The U.S. Department of Commerce has issued a preliminary determination in favor of a petition requesting that antidumping duties be placed on imports of sodium sulfate anhydrous from Canada. Commerce found that Canada has dumped the product in the U.S. at a rate of 9.85%. Sodium sulfate anhydrous is used in the refining process of glass manufacturing.
According to the U.S. Geological Survey’s Mineral Commodity Summaries report in January 2013, glass made up 18% of sodium sulfate consumption in the U.S. at the time.
Commerce has instructed U.S. Customs and Border Protection to collect duties from importers of sodium sulfate anhydrous from Canada based on the 9.85% rate. According to Commerce, imports of the product from Canada were valued at approximately $5.7 million in 2018.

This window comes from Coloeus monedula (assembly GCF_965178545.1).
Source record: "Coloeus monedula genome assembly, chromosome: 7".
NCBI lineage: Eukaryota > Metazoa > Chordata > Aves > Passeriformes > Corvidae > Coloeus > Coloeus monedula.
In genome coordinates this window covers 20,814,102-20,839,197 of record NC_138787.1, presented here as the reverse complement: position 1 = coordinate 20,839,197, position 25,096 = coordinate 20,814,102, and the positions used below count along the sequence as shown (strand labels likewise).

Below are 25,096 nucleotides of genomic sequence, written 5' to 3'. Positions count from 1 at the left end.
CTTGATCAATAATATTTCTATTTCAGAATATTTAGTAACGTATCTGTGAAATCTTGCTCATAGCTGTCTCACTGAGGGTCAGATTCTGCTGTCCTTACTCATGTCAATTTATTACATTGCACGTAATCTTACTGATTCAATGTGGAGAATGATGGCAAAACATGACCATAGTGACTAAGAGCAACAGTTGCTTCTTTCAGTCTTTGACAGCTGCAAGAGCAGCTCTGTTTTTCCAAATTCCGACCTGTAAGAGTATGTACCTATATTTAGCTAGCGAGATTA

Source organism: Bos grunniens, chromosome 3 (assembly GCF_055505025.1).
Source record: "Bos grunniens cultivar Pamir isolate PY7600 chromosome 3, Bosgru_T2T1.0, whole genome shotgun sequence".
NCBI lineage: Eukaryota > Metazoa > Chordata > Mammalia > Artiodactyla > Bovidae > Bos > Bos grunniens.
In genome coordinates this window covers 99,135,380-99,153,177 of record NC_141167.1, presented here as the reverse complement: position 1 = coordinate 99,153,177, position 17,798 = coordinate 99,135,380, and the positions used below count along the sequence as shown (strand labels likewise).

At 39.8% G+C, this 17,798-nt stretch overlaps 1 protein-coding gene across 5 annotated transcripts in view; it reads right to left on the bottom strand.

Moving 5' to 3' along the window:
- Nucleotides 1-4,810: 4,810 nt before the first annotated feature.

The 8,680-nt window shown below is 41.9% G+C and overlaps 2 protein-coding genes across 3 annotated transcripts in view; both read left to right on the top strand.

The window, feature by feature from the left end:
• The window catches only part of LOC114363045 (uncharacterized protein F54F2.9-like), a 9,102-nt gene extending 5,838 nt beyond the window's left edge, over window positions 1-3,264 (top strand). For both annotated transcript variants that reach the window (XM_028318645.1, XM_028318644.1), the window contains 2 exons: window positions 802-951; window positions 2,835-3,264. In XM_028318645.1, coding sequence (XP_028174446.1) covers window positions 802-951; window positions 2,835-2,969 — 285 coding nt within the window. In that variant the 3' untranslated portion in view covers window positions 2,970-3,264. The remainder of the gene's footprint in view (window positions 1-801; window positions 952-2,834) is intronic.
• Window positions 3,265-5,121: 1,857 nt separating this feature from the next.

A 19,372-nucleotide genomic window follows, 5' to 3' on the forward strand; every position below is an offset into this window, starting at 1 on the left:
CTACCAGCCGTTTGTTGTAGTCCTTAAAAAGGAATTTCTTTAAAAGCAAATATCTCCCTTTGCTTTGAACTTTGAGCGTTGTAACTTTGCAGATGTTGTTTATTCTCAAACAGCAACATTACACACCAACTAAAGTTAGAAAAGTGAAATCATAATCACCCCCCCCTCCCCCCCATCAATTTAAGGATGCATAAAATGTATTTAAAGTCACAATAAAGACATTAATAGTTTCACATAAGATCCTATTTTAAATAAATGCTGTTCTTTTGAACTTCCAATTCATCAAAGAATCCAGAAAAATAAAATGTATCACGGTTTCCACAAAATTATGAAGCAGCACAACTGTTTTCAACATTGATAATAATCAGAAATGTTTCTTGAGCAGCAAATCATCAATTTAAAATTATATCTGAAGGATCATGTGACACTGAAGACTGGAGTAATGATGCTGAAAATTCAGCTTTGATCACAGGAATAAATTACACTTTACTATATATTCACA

Three U.S. sodium sulfate producers, Cooper Natural Resources, Elementis Global and Searles Valley Minerals, petitioned for an investigation into the dumping in April 2019, arguing that sodium sulfate imports were being sold in the U.S. at a less than fair value.
Commerce is scheduled to announce its final determination March 10, 2020. If the final determination is affirmative, the U.S. International Trade Commission will be required to make its final injury determination by April 23, 2020.